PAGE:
September 3rd, 2007
2007: a record-breaking year!
The 2007 season has been particularly frustrating for MICS team members. Wind, rain, and fog have prevented us from going on the water on several occasions. Even more frustrating is the fact that this season may turn out to be a record-breaker with regard to the number of different individuals photo-identified as well as the number of calves observed! With good weather, what would it have been like? At this point, we have seen over 200 (perhaps as many as 300!) Fin Whale individuals and we are approaching the 100 mark for Humpback Whales. As for calves, we now have 15 finback and 14 humpback calves. We have already beaten the 2006 record number of identified humpbacks (79 different individuals in 2006) and we are very close to equalling the 2005 record for humpback calves (16 calves in 2005). What’s more, we have been able to observe all these individuals even if we have had considerably fewer days on the water. As of this date in 2006, we had 67 outings compared to only 47 so far this year! Additional difficulties this year include the great distances covered by the animals on a regular basis (see previous newsletters) as well as their short residency time in a given area, making them difficult to track.
A day to remember
Though strong winds often forced us to spend shorter days on the water, we have had a few memorable days in the field. Last Friday August 31st, was a day to remember! After three hours of roaming through the south-western edge of our research area, the first spouts were sighted. Two MICS boats were finally able to work in good sea-state conditions and good light (a rare opportunity this season!). Both boats were able to cover the 25 finbacks that were dispersed in the zone. In the midst of the Fin Whales, dozens of Harbour Porpoises were darting back and forth and a lone humpback, Stalagmite (H472), was observed logging and playing with algae. Once the whales had all been identified, the two boats went separate ways and found more humpbacks further East and South. Those who were on board Twister would have been happy about their day if it had ended there That was not the case!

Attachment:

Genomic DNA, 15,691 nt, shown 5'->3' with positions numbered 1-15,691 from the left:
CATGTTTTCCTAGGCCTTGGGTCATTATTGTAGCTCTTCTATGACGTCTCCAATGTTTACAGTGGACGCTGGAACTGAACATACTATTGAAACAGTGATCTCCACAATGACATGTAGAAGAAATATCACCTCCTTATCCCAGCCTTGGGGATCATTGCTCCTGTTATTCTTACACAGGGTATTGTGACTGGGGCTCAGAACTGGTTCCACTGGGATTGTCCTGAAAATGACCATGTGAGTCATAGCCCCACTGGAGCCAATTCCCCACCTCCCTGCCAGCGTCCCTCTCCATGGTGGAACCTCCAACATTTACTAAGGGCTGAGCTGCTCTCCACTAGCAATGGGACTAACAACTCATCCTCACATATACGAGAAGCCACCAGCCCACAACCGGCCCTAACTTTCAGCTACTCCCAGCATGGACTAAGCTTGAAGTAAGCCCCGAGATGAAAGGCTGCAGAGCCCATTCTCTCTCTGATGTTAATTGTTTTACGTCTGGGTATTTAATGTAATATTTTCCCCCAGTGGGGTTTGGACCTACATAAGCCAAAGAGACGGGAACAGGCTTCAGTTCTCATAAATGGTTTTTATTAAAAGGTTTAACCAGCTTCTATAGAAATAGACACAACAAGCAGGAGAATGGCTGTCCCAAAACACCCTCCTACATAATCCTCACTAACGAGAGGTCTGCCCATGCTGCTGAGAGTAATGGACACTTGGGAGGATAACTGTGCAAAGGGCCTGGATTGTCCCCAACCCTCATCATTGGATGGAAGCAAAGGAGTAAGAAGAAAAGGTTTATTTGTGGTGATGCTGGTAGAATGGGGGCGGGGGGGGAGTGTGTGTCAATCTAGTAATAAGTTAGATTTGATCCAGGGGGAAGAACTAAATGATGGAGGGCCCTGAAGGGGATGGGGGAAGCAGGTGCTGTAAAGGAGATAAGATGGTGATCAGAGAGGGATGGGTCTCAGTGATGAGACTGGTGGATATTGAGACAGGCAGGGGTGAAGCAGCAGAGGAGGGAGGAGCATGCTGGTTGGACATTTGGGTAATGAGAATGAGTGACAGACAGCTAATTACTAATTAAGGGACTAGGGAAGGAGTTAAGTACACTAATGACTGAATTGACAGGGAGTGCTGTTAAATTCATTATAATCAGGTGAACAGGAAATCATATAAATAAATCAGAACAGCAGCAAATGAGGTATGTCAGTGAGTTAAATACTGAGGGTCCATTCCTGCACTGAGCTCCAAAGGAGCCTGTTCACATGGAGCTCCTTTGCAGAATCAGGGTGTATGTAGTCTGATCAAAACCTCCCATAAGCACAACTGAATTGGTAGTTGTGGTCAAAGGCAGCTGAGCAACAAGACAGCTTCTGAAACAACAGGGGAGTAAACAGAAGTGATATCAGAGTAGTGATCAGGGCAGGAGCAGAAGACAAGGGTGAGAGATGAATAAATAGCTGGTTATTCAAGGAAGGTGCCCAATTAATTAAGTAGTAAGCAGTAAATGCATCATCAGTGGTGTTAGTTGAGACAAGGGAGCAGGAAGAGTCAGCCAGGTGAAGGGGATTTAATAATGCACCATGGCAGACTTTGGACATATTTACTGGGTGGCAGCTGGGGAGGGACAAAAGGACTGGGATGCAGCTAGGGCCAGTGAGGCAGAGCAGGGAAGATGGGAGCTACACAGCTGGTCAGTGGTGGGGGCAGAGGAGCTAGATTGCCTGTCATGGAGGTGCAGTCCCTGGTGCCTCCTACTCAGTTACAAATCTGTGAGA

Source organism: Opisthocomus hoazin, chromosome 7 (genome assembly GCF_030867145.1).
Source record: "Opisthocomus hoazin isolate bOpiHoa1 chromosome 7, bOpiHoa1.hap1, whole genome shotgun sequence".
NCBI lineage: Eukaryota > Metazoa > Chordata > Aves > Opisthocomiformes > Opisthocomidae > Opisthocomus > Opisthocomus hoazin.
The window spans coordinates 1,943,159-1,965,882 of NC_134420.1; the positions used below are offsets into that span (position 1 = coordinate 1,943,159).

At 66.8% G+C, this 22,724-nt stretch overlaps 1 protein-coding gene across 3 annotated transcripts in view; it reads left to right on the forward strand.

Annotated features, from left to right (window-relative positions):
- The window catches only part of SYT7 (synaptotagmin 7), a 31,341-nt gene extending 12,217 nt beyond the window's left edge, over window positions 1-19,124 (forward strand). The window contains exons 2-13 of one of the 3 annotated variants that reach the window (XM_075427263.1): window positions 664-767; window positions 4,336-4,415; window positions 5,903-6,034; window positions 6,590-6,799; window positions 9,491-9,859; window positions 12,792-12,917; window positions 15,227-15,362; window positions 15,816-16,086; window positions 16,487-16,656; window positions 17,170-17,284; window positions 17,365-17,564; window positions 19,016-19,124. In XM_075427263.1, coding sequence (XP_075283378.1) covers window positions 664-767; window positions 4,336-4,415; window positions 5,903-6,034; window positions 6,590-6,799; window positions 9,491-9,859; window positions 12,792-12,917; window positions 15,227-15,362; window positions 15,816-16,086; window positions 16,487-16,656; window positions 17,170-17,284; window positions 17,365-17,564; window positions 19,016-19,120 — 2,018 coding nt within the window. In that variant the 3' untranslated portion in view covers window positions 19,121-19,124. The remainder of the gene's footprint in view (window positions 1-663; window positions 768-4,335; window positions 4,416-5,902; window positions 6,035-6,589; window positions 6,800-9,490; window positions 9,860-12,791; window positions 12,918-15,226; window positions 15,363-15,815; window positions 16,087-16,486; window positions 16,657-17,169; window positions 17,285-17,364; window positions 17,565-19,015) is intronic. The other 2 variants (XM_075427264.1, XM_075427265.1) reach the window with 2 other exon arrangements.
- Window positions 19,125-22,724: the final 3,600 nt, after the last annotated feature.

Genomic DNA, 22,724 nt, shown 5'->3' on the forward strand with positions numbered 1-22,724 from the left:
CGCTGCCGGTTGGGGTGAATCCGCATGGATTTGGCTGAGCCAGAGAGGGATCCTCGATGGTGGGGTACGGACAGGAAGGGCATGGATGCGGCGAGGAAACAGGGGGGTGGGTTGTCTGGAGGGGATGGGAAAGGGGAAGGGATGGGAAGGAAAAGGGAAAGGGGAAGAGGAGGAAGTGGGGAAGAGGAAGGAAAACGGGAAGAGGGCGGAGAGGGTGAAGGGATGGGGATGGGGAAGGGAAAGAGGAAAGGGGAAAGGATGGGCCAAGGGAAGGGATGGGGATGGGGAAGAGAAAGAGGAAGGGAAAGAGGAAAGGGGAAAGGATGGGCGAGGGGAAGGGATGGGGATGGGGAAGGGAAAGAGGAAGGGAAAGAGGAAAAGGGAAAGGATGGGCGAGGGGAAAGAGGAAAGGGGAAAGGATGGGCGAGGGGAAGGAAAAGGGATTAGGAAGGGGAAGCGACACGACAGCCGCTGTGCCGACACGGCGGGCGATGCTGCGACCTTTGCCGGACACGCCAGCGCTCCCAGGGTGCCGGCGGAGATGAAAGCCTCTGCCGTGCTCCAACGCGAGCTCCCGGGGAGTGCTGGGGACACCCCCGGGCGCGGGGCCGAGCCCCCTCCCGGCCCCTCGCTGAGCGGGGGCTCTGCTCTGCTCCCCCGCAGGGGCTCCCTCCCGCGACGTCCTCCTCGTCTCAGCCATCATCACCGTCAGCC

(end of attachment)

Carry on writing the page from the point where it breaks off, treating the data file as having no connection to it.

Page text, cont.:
Atlantic White-sided Dolphins (Lagenorhynchus acutus)
Far in the distance, some splashing caught a few peoples' eyes. What originally looked like a flipper-slapping Humpback Whale turned out to be leaping Atlantic White-sided Dolphins! A group of approximately 100 dolphins was feeding in the area. Some of them showed signs of curiosity towards the boat as they came turning around it or followed it in its wake. With only a few hours of sunlight left and a thick fog moving in, the team-members aboard Twister, Frédéric Paquet and Limoilou Renaud, decided it was time to make the long trip back to port. As they started moving away from the dolphins, an enormous dorsal fin came out of the water next to the boat. The team-members were suddenly filled with a mixture of surprise, confusion, and excitement at the realisation of what they had just seen: an Orca!
This is the first Killer Whale sighting in this part of the St. Lawrence Gulf since 1999. During the late 1980's and 1990's, a pod of four transient Orca (the Jacknife pod) were observed almost every year along the North Shore. Jacknife, Jessie, Javelin, and Junior had attained an almost legendary status at MICS after having been observed on a few occasions attacking Minke Whales. The legend had grown throughout the years since 1999 when Jacknife, the big bull of the pod whose peculiarly shaped dorsal fin was unmistakable, was last seen roaming alone along Anticosti Island. There is no definite explanation for the disappearance of Orca from the western part of the gulf, though one of the possible causes could be that, as top predators in the food chain, they may be at a higher risk of accumulating toxic contaminants in their blubber. The pictures taken of the solitary Orca last week will allow us to compare with other catalogues of the North-West Atlantic and find out if it is already a known individual. Aside from the shape and notches that can be present on the dorsal fin, the characteristic marking on these whales, the saddle, is at the base of the dorsal.
The young male observed last week followed Twister for over 30 minutes as the fog thickened around us. He would come next to the boat presenting his ventral side and often tail-slapping or swimming under the boat. By the time the team-members reluctantly decided to leave, the sun was almost down. The trip back to Rivière-au-Tonnerre, in the fog and drizzle, took over two hours and it was dark by the time everyone was back on land. We have not had the opportunity to return to the area where the Orca was spotted and he has not been seen since. Even if we may never see this individual again, he will have left us with a day to remember and a legend that lives on!
The tall dorsal fin of an Orca coming out of the fog.